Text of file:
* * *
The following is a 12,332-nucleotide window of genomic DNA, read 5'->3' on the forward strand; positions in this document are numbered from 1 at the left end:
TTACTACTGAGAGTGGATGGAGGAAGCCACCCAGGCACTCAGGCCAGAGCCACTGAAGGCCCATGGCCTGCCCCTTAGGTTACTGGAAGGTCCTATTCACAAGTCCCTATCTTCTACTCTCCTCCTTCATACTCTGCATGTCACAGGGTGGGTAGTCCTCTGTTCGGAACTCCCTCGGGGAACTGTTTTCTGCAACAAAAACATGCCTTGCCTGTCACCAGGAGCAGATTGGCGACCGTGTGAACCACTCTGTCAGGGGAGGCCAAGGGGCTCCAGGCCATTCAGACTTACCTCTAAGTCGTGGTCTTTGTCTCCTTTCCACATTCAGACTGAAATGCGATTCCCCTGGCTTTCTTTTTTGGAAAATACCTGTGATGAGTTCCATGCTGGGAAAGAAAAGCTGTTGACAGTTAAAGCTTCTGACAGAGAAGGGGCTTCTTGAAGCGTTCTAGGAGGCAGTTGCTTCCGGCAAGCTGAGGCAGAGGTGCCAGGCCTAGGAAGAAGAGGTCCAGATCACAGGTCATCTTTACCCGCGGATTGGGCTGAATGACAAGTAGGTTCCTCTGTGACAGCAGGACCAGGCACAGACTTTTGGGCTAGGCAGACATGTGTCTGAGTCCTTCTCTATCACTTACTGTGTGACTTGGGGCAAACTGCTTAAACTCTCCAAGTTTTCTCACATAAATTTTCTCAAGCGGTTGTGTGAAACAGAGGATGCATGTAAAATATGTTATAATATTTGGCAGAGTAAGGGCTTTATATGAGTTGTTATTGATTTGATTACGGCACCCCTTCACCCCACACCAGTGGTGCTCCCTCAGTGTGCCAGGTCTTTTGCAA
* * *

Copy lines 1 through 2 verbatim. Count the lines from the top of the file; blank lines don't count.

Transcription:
The following is a 12,332-nucleotide window of genomic DNA, read 5'->3' on the forward strand; positions in this document are numbered from 1 at the left end:
TTACTACTGAGAGTGGATGGAGGAAGCCACCCAGGCACTCAGGCCAGAGCCACTGAAGGCCCATGGCCTGCCCCTTAGGTTACTGGAAGGTCCTATTCACAAGTCCCTATCTTCTACTCTCCTCCTTCATACTCTGCATGTCACAGGGTGGGTAGTCCTCTGTTCGGAACTCCCTCGGGGAACTGTTTTCTGCAACAAAAACATGCCTTGCCTGTCACCAGGAGCAGATTGGCGACCGTGTGAACCACTCTGTCAGGGGAGGCCAAGGGGCTCCAGGCCATTCAGACTTACCTCTAAGTCGTGGTCTTTGTCTCCTTTCCACATTCAGACTGAAATGCGATTCCCCTGGCTTTCTTTTTTGGAAAATACCTGTGATGAGTTCCATGCTGGGAAAGAAAAGCTGTTGACAGTTAAAGCTTCTGACAGAGAAGGGGCTTCTTGAAGCGTTCTAGGAGGCAGTTGCTTCCGGCAAGCTGAGGCAGAGGTGCCAGGCCTAGGAAGAAGAGGTCCAGATCACAGGTCATCTTTACCCGCGGATTGGGCTGAATGACAAGTAGGTTCCTCTGTGACAGCAGGACCAGGCACAGACTTTTGGGCTAGGCAGACATGTGTCTGAGTCCTTCTCTATCACTTACTGTGTGACTTGGGGCAAACTGCTTAAACTCTCCAAGTTTTCTCACATAAATTTTCTCAAGCGGTTGTGTGAAACAGAGGATGCATGTAAAATATGTTATAATATTTGGCAGAGTAAGGGCTTTATATGAGTTGTTATTGATTTGATTACGGCACCCCTTCACCCCACACCAGTGGTGCTCCCTCAGTGTGCCAGGTCTTTTGCAA